By Dario Thuburn, AFP
LONDON — Prime Minister Theresa May on Tuesday called for an snap general election on June 8, in a surprise announcement as Britain prepares for delicate negotiations on leaving the European Union. “We need a general election and we need one now. We have at this moment a one-off chance to get this done … before the detailed talks begin,” said May in a policy U-turn that caught everyone off guard.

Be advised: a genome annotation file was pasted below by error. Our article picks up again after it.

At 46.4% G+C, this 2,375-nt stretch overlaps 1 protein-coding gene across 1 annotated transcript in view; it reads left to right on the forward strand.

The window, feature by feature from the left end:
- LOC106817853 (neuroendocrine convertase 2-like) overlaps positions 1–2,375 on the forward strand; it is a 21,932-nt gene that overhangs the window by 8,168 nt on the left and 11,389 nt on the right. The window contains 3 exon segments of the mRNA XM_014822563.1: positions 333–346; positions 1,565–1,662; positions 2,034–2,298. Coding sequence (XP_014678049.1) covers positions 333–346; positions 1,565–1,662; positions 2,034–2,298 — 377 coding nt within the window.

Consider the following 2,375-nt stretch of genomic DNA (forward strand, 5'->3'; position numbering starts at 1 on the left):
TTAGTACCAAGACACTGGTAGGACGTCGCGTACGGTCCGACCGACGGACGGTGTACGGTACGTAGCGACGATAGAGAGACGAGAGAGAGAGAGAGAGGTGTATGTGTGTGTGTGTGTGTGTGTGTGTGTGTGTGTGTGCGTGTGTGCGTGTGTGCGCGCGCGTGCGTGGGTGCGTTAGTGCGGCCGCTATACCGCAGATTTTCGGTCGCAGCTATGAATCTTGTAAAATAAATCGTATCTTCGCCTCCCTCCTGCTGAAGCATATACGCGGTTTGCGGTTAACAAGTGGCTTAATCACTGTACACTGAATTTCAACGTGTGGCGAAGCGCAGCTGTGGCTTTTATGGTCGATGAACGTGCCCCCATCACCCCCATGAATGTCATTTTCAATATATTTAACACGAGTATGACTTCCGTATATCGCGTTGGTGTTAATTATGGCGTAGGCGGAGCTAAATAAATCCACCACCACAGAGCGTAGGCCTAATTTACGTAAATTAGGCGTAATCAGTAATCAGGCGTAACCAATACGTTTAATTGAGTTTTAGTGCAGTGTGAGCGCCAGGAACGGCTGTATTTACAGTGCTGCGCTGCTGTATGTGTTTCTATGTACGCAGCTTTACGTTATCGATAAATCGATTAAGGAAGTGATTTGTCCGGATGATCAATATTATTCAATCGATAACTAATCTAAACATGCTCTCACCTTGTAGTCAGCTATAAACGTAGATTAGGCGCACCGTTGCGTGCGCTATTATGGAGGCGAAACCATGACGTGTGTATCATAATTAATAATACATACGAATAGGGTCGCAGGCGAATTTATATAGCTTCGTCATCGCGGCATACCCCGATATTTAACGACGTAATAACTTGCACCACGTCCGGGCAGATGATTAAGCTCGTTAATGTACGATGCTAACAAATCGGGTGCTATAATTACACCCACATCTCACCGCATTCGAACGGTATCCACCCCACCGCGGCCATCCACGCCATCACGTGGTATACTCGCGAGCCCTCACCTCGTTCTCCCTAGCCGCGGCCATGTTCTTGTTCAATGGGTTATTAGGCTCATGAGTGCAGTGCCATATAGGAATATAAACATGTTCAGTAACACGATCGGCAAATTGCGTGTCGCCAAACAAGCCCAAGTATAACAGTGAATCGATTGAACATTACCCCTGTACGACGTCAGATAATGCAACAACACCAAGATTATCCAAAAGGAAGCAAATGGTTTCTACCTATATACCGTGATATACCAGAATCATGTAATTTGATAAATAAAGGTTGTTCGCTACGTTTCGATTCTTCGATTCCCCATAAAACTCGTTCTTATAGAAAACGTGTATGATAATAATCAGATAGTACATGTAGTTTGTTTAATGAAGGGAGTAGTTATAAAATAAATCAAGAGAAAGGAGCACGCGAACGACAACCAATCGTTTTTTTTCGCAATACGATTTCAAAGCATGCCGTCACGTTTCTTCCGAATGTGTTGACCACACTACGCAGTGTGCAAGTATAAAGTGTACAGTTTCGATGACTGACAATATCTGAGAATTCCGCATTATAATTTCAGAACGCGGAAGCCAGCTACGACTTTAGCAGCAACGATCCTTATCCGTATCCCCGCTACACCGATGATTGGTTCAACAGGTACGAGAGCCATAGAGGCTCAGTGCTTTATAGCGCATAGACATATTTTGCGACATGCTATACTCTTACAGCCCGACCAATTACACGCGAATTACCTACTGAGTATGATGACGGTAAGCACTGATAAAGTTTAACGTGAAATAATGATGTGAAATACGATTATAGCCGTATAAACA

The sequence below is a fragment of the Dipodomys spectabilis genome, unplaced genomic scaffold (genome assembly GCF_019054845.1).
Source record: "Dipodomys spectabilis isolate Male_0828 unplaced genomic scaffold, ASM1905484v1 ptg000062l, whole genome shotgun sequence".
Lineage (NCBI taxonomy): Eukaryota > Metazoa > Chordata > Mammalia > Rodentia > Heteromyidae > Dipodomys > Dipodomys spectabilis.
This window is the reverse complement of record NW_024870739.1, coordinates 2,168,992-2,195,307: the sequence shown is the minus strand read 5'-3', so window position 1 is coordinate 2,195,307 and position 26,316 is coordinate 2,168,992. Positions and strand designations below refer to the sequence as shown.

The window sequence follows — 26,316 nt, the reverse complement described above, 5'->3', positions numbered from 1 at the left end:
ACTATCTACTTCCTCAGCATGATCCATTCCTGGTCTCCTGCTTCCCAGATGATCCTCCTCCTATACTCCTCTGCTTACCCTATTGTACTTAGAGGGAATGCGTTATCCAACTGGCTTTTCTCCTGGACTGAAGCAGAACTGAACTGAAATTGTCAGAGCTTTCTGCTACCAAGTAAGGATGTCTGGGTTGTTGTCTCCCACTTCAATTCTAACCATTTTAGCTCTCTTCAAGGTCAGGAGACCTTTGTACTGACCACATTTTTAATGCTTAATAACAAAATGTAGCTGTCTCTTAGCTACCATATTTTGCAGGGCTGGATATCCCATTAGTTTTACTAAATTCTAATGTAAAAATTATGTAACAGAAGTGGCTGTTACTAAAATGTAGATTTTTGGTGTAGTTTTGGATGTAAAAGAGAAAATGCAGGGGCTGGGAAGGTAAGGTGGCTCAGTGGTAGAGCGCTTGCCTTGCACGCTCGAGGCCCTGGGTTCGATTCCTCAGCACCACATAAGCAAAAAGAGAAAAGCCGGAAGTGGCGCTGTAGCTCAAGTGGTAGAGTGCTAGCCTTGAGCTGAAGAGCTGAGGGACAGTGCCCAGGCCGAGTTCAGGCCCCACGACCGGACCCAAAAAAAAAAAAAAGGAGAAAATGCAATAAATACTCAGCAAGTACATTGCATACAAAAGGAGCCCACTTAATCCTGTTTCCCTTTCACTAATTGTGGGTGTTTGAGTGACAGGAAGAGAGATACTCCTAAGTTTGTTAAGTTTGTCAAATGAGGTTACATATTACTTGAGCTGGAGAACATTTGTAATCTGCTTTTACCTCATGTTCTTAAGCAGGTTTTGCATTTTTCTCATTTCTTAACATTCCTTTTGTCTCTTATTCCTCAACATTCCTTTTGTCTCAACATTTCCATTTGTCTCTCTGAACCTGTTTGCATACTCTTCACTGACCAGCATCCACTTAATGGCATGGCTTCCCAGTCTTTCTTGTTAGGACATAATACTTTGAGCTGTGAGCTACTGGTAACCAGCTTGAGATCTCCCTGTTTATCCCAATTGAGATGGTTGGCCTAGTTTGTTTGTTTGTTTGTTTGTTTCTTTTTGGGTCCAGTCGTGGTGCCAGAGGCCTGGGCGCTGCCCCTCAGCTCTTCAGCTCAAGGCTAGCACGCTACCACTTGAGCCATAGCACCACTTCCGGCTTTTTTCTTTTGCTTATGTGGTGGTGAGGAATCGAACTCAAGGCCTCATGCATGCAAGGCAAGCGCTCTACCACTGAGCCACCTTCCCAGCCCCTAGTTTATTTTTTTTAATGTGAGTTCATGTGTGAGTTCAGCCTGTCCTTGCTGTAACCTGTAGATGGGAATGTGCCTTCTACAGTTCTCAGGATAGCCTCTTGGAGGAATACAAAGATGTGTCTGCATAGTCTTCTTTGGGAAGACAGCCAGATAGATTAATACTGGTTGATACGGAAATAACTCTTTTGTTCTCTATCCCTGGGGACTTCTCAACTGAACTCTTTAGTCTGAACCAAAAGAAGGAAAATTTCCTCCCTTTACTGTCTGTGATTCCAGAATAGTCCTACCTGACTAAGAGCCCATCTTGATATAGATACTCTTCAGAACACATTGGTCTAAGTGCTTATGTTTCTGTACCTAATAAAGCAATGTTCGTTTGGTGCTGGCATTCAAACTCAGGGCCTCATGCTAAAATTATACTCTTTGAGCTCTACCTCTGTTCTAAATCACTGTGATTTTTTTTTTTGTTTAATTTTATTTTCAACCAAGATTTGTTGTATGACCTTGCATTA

Speaking outside her Downing Street residence in London, May warned that “division in Westminster will risk our ability to make a success of Brexit.” She said parliament would be asked to vote Wednesday to decide on whether or not to hold an election. May justified her change of heart, saying: “I concluded the only way to guarantee certainty and security for years ahead is to hold this election.” The dramatic announcement caps nearly a year of tumult in British politics following the Brexit vote in June 2016 that included the resignation of May’s predecessor David Cameron and her rapid rise to power last year. A round of opinion polls over the Easter weekend also showed her Conservative Party far ahead of the main opposition Labour Party. The Conservatives polled at between 38 percent and 46 percent, with Labour at 23 percent to 29 percent, according to the polls by YouGov, ComRes and Opinium. The poll lead had prompted many senior Conservatives to call for an election, particularly as May will need a strong parliamentary majority as she seeks to negotiate Brexit. The Conservatives currently have a majority of just 17 from the last election in 2015 and some of their MPs have indicated they could vote against the government on key aspects of Brexit legislation. “Our opponents believe because the government’s majority is so small that our resolve will weaken and that they can force us to change. They are wrong,” May said on Tuesday.